Pakistan religious groups urge government to repeal ‘un-Islamic’ women’s protection law News
Pakistan religious groups urge government to repeal ‘un-Islamic’ women’s protection law

[JURIST] A conference of religious groups and political parties convened by the Jamaat-e-Islami [party website; Facebook page] party asked the Pakistani government on Tuesday to retract a new “un-Islamic” law that provides protections for female victims of abuse. The Women’s Protection Act [text, PDF], passed last month in Punjab, establishes an abuse hotline, sets up shelter homes, provides for imprisonment for violations of protection from abuse orders and establishes investigation panels. The religious groups claim [Al Jazeera report] that the law violates the Quran, denouncing it for being in conflict with both Islam and the Pakistani constitution. Earlier this month the Council of Islamic Ideology, the government’s religious advising body, declared [Reuters report] the Women’s Protection Act un-Islamic.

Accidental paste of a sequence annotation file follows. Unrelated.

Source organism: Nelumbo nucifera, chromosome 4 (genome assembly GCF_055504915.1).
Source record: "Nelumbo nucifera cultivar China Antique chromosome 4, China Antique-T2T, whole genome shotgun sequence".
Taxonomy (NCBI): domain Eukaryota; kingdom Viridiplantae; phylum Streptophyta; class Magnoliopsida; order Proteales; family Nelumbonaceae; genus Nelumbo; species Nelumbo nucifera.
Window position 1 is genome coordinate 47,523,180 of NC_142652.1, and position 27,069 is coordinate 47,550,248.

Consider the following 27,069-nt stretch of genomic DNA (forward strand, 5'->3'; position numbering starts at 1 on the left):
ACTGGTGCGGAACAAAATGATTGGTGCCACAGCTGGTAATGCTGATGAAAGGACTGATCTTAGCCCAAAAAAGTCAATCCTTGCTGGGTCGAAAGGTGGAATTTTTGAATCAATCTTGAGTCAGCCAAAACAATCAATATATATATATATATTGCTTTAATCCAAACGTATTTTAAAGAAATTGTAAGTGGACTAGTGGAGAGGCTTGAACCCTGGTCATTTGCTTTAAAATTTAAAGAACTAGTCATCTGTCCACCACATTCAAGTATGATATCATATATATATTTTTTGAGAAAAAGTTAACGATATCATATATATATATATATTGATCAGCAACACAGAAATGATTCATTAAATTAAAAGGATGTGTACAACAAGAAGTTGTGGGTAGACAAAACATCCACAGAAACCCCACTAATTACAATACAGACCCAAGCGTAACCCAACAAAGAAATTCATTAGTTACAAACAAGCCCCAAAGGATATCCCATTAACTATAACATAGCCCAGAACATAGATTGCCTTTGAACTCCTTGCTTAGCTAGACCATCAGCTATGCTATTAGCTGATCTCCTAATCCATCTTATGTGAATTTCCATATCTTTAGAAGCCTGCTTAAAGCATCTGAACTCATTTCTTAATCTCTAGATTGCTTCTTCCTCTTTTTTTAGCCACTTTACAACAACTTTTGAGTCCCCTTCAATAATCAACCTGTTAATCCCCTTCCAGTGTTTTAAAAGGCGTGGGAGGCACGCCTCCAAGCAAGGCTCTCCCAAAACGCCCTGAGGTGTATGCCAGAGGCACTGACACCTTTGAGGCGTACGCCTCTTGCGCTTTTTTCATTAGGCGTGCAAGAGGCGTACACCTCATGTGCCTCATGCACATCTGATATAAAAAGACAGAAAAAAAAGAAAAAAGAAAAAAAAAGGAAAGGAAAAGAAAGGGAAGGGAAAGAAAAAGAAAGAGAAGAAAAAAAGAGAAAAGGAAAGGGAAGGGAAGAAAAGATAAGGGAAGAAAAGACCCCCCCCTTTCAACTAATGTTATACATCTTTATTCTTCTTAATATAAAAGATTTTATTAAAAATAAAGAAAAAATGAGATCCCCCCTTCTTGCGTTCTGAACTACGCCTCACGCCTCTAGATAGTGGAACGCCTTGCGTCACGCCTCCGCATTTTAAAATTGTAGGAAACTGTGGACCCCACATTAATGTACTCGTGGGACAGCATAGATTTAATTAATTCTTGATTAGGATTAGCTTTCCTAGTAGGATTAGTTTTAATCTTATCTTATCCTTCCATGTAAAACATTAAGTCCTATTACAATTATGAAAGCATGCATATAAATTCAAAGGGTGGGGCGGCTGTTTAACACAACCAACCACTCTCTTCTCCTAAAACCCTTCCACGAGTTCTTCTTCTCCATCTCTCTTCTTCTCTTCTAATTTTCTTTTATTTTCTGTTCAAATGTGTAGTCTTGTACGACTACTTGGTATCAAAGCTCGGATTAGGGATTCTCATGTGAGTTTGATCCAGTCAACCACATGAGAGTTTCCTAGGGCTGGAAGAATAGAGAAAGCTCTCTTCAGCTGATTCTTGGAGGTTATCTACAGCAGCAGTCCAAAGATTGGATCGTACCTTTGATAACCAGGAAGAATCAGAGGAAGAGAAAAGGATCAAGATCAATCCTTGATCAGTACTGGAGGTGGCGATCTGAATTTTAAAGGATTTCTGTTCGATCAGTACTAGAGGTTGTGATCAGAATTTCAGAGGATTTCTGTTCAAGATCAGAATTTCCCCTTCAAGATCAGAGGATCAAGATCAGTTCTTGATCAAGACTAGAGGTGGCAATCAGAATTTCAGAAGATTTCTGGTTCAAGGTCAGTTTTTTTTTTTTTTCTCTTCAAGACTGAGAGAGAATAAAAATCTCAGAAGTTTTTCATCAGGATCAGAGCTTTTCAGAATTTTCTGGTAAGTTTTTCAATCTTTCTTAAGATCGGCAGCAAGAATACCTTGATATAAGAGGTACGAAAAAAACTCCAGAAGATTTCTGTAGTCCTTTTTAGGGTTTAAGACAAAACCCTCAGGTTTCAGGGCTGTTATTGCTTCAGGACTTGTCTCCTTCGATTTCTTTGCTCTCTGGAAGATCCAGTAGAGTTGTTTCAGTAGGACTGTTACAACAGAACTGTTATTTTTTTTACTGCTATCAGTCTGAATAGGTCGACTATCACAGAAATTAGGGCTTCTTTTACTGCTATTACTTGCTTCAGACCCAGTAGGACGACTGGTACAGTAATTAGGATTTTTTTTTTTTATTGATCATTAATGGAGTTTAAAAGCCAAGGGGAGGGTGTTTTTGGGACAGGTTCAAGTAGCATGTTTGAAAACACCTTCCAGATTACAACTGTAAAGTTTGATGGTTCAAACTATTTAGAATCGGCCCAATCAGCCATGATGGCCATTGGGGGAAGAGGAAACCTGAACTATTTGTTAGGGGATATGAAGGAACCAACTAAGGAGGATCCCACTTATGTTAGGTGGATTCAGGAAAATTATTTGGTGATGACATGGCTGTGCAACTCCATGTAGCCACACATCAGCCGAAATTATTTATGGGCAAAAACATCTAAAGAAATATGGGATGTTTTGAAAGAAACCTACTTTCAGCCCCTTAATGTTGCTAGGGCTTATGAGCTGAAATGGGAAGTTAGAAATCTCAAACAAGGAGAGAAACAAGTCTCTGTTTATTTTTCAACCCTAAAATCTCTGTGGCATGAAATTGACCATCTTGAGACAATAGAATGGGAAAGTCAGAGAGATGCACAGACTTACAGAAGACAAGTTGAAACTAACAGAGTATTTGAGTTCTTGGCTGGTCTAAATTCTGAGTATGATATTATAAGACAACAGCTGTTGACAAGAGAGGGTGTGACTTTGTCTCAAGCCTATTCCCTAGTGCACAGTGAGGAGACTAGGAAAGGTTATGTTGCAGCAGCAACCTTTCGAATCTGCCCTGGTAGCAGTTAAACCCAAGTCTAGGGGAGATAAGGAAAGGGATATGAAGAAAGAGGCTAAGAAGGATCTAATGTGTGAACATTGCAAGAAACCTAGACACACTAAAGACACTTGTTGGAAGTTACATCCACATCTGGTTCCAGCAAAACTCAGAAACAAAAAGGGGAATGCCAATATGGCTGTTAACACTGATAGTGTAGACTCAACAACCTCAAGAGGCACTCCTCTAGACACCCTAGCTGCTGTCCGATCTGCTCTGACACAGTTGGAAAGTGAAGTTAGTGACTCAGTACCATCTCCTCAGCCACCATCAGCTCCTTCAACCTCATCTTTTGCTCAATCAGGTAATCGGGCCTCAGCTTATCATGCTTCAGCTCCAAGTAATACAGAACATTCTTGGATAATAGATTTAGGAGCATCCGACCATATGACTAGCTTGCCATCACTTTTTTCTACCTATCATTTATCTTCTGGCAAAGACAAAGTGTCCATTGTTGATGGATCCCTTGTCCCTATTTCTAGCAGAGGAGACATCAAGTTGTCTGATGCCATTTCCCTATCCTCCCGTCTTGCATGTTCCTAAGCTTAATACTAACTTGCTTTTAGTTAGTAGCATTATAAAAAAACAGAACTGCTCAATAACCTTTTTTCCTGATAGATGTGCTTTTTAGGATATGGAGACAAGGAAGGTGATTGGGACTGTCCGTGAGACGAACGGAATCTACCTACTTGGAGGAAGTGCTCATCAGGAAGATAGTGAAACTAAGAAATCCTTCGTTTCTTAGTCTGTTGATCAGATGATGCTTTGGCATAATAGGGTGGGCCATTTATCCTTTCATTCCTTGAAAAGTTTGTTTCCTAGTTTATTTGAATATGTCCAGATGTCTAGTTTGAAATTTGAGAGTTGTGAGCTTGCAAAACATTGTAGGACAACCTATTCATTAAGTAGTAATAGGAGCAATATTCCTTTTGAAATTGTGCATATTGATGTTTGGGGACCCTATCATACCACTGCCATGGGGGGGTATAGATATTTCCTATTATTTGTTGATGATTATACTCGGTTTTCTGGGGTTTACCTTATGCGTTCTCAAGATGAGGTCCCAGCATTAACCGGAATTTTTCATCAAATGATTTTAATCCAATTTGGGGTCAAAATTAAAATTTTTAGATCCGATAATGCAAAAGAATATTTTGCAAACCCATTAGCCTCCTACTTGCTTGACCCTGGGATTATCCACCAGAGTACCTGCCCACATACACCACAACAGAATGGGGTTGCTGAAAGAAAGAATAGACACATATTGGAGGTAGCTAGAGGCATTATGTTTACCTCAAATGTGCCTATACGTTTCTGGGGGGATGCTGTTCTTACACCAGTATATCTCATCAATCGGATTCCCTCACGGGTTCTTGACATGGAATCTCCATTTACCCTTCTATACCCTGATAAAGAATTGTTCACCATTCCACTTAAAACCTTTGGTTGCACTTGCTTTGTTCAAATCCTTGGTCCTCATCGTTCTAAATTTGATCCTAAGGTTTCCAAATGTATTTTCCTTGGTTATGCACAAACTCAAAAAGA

Women’s rights remains a hotly debated issue worldwide. Last month the UN Special Rapporteur on violence against women praised Georgia for its reform efforts regarding its laws on gender equality and violence against women but cautioned [JURIST report] that significant social changes will need to occur to make the laws effective. In January UN Secretary-General Ban Ki-moon [official website] announced that he is creating the first high-level panel to address women’s economic empowerment initiatives [JURIST report]. The panel’s goal is to create a plan of action for nations and private sector businesses to implement in order to improve women’s rights by achieving economic agency for women all over the globe in accordance with the 2030 Agenda for Sustainable Development [text, PDF]. In September the UN High Commissioner for Human Rights said that no country has achieved full equality between men and women and urged [JURIST report] the 47 members of the Human Rights Council to make efforts to achieve such equality.